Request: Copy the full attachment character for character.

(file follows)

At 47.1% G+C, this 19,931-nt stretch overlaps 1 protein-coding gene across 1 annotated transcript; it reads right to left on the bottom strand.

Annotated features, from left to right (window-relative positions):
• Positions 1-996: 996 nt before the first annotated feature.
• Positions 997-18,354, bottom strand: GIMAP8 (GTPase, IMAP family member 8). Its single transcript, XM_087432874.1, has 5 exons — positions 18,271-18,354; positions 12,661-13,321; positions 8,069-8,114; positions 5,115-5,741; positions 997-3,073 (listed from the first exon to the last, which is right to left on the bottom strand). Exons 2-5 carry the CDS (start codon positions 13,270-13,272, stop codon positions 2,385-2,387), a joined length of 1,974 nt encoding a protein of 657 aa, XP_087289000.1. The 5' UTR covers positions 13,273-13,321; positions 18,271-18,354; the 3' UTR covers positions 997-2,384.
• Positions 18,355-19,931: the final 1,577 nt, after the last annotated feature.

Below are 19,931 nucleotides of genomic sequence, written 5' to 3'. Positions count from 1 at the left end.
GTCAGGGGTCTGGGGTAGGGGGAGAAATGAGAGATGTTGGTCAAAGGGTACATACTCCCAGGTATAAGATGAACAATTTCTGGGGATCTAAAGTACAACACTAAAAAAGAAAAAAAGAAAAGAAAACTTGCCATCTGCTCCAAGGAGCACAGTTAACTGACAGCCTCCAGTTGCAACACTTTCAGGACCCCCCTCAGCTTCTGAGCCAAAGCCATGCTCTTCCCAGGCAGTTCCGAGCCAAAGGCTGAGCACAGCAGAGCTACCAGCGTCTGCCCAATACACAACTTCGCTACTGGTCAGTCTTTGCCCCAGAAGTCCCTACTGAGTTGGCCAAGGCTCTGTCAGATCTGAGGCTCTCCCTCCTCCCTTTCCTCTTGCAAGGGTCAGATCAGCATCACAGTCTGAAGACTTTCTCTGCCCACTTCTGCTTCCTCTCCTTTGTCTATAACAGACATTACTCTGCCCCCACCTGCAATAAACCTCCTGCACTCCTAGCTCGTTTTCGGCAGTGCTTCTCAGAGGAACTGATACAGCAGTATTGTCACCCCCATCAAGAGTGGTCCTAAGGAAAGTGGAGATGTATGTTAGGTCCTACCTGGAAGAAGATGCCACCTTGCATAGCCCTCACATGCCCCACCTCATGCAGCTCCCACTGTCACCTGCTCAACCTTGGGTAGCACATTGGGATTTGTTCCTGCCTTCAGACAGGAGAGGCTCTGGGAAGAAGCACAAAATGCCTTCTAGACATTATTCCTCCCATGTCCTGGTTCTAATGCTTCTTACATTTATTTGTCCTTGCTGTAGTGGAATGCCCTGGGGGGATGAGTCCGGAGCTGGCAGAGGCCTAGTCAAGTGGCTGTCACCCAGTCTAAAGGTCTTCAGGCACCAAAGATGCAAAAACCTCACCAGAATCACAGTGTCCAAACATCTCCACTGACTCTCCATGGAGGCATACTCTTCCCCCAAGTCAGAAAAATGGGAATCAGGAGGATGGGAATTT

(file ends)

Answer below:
At 47.1% G+C, this 19,931-nt stretch overlaps 1 protein-coding gene across 1 annotated transcript; it reads right to left on the bottom strand.

Annotated features, from left to right (window-relative positions):
• Positions 1-996: 996 nt before the first annotated feature.
• Positions 997-18,354, bottom strand: GIMAP8 (GTPase, IMAP family member 8). Its single transcript, XM_087432874.1, has 5 exons — positions 18,271-18,354; positions 12,661-13,321; positions 8,069-8,114; positions 5,115-5,741; positions 997-3,073 (listed from the first exon to the last, which is right to left on the bottom strand). Exons 2-5 carry the CDS (start codon positions 13,270-13,272, stop codon positions 2,385-2,387), a joined length of 1,974 nt encoding a protein of 657 aa, XP_087289000.1. The 5' UTR covers positions 13,273-13,321; positions 18,271-18,354; the 3' UTR covers positions 997-2,384.
• Positions 18,355-19,931: the final 1,577 nt, after the last annotated feature.

Below are 19,931 nucleotides of genomic sequence, written 5' to 3'. Positions count from 1 at the left end.
GTCAGGGGTCTGGGGTAGGGGGAGAAATGAGAGATGTTGGTCAAAGGGTACATACTCCCAGGTATAAGATGAACAATTTCTGGGGATCTAAAGTACAACACTAAAAAAGAAAAAAAGAAAAGAAAACTTGCCATCTGCTCCAAGGAGCACAGTTAACTGACAGCCTCCAGTTGCAACACTTTCAGGACCCCCCTCAGCTTCTGAGCCAAAGCCATGCTCTTCCCAGGCAGTTCCGAGCCAAAGGCTGAGCACAGCAGAGCTACCAGCGTCTGCCCAATACACAACTTCGCTACTGGTCAGTCTTTGCCCCAGAAGTCCCTACTGAGTTGGCCAAGGCTCTGTCAGATCTGAGGCTCTCCCTCCTCCCTTTCCTCTTGCAAGGGTCAGATCAGCATCACAGTCTGAAGACTTTCTCTGCCCACTTCTGCTTCCTCTCCTTTGTCTATAACAGACATTACTCTGCCCCCACCTGCAATAAACCTCCTGCACTCCTAGCTCGTTTTCGGCAGTGCTTCTCAGAGGAACTGATACAGCAGTATTGTCACCCCCATCAAGAGTGGTCCTAAGGAAAGTGGAGATGTATGTTAGGTCCTACCTGGAAGAAGATGCCACCTTGCATAGCCCTCACATGCCCCACCTCATGCAGCTCCCACTGTCACCTGCTCAACCTTGGGTAGCACATTGGGATTTGTTCCTGCCTTCAGACAGGAGAGGCTCTGGGAAGAAGCACAAAATGCCTTCTAGACATTATTCCTCCCATGTCCTGGTTCTAATGCTTCTTACATTTATTTGTCCTTGCTGTAGTGGAATGCCCTGGGGGGATGAGTCCGGAGCTGGCAGAGGCCTAGTCAAGTGGCTGTCACCCAGTCTAAAGGTCTTCAGGCACCAAAGATGCAAAAACCTCACCAGAATCACAGTGTCCAAACATCTCCACTGACTCTCCATGGAGGCATACTCTTCCCCCAAGTCAGAAAAATGGGAATCAGGAGGATGGGAATTT